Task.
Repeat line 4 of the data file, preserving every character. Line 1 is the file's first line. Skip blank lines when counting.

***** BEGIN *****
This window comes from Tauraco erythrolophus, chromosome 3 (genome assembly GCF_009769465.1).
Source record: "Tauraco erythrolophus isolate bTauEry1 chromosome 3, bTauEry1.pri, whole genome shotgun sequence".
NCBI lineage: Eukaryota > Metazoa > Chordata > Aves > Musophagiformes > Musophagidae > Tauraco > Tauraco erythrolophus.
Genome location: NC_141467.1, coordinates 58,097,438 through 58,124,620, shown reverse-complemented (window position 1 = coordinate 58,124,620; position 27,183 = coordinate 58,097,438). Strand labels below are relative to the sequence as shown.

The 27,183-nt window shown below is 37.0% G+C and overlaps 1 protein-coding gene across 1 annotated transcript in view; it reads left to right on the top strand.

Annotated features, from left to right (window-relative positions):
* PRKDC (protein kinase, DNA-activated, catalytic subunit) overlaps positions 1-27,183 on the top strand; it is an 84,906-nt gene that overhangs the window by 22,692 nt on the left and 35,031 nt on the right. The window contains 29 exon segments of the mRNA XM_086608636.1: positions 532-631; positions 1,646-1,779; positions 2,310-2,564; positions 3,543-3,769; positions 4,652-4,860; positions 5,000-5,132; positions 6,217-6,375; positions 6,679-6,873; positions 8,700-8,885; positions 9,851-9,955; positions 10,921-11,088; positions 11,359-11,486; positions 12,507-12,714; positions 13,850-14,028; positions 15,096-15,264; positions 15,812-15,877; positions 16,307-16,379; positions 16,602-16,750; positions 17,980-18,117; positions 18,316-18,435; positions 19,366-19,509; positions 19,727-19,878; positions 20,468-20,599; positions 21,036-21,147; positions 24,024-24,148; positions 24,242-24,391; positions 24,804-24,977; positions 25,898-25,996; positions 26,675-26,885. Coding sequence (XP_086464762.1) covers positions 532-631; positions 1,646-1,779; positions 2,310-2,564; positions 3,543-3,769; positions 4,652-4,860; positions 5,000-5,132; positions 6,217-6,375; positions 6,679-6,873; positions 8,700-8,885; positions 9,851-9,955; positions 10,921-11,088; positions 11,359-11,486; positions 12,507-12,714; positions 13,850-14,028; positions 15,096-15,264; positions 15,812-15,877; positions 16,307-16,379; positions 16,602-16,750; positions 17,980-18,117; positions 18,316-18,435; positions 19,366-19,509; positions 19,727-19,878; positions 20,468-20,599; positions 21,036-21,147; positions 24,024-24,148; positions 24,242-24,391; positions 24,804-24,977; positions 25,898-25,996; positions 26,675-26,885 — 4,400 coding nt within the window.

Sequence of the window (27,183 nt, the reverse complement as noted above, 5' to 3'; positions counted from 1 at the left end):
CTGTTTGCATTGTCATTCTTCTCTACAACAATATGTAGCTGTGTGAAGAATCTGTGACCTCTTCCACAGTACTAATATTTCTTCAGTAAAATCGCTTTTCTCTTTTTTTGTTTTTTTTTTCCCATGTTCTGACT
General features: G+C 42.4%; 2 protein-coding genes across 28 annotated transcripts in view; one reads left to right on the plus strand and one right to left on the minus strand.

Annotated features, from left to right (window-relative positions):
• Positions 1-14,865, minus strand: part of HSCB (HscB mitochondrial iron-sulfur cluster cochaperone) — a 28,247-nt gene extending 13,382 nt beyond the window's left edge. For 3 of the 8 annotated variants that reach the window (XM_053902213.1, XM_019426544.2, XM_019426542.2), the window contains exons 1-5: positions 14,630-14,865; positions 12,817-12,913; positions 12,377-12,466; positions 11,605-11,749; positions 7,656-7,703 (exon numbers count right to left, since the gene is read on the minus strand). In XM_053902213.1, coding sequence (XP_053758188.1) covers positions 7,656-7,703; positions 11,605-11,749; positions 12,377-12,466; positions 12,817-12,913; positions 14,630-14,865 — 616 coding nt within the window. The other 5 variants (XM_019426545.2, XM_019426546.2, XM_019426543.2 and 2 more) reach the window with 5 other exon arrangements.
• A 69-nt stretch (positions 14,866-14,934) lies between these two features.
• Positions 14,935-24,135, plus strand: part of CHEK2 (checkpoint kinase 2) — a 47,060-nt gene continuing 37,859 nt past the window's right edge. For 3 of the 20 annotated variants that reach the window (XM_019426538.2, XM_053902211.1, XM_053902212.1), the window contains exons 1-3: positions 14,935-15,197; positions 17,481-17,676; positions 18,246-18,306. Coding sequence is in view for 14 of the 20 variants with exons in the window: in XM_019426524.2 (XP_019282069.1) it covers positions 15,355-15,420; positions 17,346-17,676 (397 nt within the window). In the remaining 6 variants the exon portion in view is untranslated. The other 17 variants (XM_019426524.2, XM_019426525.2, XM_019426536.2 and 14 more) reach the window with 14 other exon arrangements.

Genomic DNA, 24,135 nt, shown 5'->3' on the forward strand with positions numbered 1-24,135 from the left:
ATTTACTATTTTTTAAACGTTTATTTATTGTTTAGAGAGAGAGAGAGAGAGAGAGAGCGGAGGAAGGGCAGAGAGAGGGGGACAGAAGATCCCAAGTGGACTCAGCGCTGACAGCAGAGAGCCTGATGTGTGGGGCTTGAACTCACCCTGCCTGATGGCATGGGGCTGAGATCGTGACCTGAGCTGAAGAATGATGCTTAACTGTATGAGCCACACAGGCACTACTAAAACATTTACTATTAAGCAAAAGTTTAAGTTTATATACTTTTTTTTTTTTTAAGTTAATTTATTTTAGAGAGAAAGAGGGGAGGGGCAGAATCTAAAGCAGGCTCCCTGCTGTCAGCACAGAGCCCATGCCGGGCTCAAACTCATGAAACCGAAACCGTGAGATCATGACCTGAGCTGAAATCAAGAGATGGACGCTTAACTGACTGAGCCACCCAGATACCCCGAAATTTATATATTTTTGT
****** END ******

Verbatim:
Genome location: NC_141467.1, coordinates 58,097,438 through 58,124,620, shown reverse-complemented (window position 1 = coordinate 58,124,620; position 27,183 = coordinate 58,097,438). Strand labels below are relative to the sequence as shown.